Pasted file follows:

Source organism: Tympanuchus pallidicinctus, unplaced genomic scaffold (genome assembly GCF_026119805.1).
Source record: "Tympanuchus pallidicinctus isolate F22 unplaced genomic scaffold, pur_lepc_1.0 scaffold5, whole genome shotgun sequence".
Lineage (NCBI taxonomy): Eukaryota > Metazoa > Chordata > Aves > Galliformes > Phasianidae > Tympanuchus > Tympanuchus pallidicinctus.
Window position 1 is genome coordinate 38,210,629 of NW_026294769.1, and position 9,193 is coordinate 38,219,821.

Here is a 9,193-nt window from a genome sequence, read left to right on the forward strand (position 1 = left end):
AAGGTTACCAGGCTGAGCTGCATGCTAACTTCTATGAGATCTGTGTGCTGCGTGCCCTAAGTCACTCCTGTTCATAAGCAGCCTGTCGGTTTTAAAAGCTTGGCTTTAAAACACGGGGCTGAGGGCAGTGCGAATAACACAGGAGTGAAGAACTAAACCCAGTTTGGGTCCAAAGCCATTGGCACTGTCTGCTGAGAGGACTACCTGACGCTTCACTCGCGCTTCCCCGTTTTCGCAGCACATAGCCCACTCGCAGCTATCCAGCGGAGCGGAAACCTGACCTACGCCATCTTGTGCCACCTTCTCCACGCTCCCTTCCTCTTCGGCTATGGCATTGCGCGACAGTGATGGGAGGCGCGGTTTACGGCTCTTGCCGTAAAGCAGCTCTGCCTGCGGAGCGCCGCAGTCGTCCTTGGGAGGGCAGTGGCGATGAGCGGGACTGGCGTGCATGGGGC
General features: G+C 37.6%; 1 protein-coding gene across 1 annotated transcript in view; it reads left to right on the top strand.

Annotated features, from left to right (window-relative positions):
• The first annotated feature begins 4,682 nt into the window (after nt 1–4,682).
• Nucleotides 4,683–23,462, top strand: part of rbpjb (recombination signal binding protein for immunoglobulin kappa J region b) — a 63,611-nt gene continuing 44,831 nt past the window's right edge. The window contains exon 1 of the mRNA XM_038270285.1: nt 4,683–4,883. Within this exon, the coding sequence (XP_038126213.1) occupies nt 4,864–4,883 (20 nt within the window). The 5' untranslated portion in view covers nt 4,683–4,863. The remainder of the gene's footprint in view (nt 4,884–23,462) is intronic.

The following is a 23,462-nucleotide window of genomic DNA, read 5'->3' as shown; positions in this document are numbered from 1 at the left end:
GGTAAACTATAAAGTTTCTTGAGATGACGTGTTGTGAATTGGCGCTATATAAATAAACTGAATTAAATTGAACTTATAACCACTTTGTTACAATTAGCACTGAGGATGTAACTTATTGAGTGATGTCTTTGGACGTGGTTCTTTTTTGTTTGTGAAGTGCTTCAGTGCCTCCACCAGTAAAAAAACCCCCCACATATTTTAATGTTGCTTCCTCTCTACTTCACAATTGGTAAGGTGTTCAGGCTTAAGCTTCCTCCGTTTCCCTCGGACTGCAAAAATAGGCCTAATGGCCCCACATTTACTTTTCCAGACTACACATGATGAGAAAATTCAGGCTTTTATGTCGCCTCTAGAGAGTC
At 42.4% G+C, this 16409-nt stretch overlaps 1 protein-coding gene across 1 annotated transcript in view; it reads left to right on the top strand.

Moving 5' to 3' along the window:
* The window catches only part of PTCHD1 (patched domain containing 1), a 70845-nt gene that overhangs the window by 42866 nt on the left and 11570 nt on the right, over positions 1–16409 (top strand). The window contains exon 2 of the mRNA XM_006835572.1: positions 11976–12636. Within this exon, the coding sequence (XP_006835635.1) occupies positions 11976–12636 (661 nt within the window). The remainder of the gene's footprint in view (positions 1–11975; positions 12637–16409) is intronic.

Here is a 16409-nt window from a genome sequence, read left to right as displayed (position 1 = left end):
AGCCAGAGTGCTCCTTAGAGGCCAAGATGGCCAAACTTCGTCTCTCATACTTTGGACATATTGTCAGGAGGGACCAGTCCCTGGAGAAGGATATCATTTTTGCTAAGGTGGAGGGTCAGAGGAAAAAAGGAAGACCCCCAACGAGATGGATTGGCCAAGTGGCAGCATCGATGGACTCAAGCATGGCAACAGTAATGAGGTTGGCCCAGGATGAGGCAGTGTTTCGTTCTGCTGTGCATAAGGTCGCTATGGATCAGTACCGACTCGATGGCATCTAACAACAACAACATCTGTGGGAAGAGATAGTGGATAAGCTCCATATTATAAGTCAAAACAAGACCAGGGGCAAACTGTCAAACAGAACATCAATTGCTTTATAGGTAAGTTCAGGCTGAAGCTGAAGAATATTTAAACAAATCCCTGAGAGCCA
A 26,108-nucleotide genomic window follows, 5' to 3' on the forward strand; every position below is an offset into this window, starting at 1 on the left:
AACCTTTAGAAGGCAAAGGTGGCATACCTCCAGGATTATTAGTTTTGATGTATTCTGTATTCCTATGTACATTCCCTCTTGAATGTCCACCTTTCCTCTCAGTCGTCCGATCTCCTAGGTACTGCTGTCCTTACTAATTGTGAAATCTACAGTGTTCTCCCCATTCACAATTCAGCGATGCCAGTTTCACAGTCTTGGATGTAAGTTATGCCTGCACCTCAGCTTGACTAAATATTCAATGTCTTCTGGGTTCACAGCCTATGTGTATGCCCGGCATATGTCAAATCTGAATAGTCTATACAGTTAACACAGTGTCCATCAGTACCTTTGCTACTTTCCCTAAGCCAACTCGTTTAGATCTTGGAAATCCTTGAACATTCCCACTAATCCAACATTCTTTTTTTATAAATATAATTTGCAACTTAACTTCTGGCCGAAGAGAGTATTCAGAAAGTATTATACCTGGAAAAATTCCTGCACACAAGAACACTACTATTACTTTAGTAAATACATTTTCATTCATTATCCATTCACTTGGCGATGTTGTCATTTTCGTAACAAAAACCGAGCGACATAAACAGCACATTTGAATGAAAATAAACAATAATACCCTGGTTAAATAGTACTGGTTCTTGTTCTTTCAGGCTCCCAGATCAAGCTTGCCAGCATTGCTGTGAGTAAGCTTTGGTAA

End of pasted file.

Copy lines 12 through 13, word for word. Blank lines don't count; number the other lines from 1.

GGTAAACTATAAAGTTTCTTGAGATGACGTGTTGTGAATTGGCGCTATATAAATAAACTGAATTAAATTGAACTTATAACCACTTTGTTACAATTAGCACTGAGGATGTAACTTATTGAGTGATGTCTTTGGACGTGGTTCTTTTTTGTTTGTGAAGTGCTTCAGTGCCTCCACCAGTAAAAAAACCCCCCACATATTTTAATGTTGCTTCCTCTCTACTTCACAATTGGTAAGGTGTTCAGGCTTAAGCTTCCTCCGTTTCCCTCGGACTGCAAAAATAGGCCTAATGGCCCCACATTTACTTTTCCAGACTACACATGATGAGAAAATTCAGGCTTTTATGTCGCCTCTAGAGAGTC
At 42.4% G+C, this 16409-nt stretch overlaps 1 protein-coding gene across 1 annotated transcript in view; it reads left to right on the top strand.